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Allergy. 2006 Apr;61(4):422-30.

Malassezia sympodialis differently affects the expression of LL-37 in dendritic cells from atopic eczema patients and healthy individuals.

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Department of Medical Biochemistry and Biophysics, Karolinska Institute, Stockholm, Sweden.



Atopic eczema (AE) is a multifactorial disease, which has increased in prevalence. The skin-colonizing yeast Malasezzia sympodialis can induce IgE- and T-cell reactivity in patients with AE. LL-37 is an endogenous peptide antibiotic belonging to the cathelicidin family. The aim of this study was to examine whether exposure to M. sympodialis would affect the expression of LL-37 in dendritic cells.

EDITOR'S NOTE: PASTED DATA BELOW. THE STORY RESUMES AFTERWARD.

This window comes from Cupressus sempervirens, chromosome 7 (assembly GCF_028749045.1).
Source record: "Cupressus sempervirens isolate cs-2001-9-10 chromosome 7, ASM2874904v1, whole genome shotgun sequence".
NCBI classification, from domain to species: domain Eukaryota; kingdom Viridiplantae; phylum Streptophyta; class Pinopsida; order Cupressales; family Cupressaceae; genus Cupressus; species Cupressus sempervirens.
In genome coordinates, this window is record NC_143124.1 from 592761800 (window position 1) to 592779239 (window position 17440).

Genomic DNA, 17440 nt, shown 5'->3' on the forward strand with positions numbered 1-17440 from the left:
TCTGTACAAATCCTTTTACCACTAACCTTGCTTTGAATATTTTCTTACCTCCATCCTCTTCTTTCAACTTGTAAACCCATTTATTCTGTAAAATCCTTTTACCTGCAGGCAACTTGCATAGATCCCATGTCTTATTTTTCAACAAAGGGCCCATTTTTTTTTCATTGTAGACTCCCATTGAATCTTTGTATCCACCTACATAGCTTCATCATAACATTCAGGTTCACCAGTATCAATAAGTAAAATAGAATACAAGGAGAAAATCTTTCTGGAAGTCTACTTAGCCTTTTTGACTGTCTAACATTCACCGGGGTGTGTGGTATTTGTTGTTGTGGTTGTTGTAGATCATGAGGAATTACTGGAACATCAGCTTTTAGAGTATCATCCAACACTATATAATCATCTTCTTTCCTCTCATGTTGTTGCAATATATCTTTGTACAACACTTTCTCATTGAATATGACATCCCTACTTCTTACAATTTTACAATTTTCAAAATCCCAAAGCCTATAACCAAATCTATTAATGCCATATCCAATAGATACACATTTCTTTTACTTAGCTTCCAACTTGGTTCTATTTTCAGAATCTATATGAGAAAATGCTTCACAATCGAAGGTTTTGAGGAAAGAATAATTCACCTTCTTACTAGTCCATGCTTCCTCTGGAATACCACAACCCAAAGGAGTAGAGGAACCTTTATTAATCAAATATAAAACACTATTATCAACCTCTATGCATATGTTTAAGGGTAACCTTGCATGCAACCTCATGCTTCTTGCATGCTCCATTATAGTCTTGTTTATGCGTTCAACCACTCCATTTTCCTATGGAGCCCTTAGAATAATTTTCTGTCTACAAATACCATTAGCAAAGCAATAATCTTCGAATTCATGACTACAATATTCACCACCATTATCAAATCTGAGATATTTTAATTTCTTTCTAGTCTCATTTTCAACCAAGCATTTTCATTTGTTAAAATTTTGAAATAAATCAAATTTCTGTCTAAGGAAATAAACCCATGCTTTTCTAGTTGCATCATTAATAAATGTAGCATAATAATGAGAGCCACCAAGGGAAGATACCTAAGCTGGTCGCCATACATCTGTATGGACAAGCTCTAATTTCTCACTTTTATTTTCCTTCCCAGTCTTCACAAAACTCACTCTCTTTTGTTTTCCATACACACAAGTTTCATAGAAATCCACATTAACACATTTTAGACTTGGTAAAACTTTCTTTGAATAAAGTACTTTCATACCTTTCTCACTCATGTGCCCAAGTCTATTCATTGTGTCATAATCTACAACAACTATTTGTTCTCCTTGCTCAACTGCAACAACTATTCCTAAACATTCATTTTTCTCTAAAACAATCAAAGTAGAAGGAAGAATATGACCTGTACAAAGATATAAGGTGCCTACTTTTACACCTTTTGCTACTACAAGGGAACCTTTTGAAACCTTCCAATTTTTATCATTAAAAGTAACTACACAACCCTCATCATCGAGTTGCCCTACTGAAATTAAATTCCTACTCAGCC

The presence of LL-37 was analyzed in monocyte-derived dendritic cells (MDDCs) generated from healthy individuals and patients with AE by Western blotting and the corresponding cDNA by real-time quantitative RT-PCR. Antibacterial activity was measured with an inhibition zone assay in fractions after reverse phase chromatography.


For the first time we here present data, showing that LL-37 is produced by MDDCs. Notably, the secretion of LL-37 was substantially enhanced in M. sympodialis-exposed MDDCs generated from patients with a high degree of eczema, as measured by SCORAD, compared to healthy controls and patients with a low SCORAD. The relative expression of LL-37 transcript in MDDCs generated from patients was up-regulated after 1 h of exposure to M. sympodialis and declined gradually at the time points analyzed, whereas the transcription was unaffected in the MDDCs of healthy controls.


Our results suggest that M. sympodialis can trigger the innate immune response differently in patients with AE and healthy individuals. The enhanced LL-37 secretion from the MDDCs in the patients with AE may reflect the severity of their inflammatory response to M. sympodialis.

[Indexed for MEDLINE]

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